Mike’s never been much of a team sports guy. He played a little baseball as a child and tried, like every red-blooded Hoosier boy, to make the basketball team. But by high school, his size separated him from that dream. They grew ‘em big in Kokomo, even in the ‘60s.
He found his athletic niche in the chlorine of the local pool. From his early days, he has swum competitively. He began as a tad at the YMCA and moved on to high school to compete at the state level. All the while, he and his buddies were coached by the legend, the man, the MAL. Stories about Mal the coach are mythic around here, and they grow with the passing of years and the aging of the story tellers. Mal was demanding. His coaching style was often ‘physical.’ Mal used kick boards in all sorts of creative, motivational ways. If only a fraction of what the boys claim is true, let’s just say that he was not overly concerned with their fragile self-images or backsides..or heads; he pushed them to win.
And WIN they did, the longest dual-meet, consecutive win streak in Indiana history. They were never beaten in four years.
When he retired from coaching, Mal became a guidance counselor and he and I became colleagues and friends. One day, when I casually mentioned that I had eaten lunch with Mal, Mike’s jaw dropped. I don’t know if it was that I actually conversed with Mal or that he ate lunch like normal people.
Recently, Mike said, “You know that whenever I saw that man, into my 50s, he still hit me.”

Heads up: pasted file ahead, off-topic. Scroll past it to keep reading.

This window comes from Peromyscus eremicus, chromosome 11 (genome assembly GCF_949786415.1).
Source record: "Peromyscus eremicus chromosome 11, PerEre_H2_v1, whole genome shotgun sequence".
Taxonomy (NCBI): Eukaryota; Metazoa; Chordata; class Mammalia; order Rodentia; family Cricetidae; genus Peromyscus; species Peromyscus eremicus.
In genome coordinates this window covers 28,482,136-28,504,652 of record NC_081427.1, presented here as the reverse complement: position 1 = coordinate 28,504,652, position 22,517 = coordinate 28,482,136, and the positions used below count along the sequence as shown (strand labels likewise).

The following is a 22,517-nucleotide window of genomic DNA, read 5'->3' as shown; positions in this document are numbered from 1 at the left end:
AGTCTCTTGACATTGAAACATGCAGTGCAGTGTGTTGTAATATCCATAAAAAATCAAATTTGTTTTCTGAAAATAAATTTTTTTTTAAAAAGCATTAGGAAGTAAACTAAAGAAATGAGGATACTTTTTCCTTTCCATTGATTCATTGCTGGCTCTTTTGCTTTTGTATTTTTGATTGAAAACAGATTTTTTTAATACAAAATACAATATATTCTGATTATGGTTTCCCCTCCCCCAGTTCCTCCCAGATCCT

“Hit you?” I asked.
He then demonstrated. A punch to the shoulder and “Are you still working out, you worm?” This ended in Mike’s 50’s as Mal moved on to that chorine pool in the sky.
I mentioned, in that context, that HE will also be waiting to greet the hub when he walks into heaven. A momentary wince crossed his eyes. “He probably won’t hit you in Heaven.”
Unless he needs it.
And for the record, let me say that the Mal I knew was a gentle, soft-spoken man, married to a teacher and father to a brilliant daughter on whom he doted. He served as a church deacon and Sunday School teacher and when he passed on, the church was filled to the walls with friends, fans and former swim team members.
Mal’s influence on Mike is also legendary. Mal inspired Mike to push himself to be the best and that has shaped his career as well as his marriage and his relationships with his family and friends. And to this day, Mike finds something ethereal when he plops into a body of water and swims. For some, the monotony of lap swimming would bore them quickly. For athletes, I believe, this is their special refuge. They are alone, with their thoughts. In recent weeks, Mike says, he uses this time for prayer.
On a practical level, the skills that Mal helped hone won the hub a scholarship to Wheaton College where he competed during his freshman year. He might not have chosen Wheaton had they not sweetened the deal. THEN, he might not have met his future wife on that cold November morning when, fresh from swim practice and with his hair still dripping, he watched me slip and sit into the street, up to my waist in slush.
Wet and cold met cold and wet.
Love would bloom later when we had both dried off.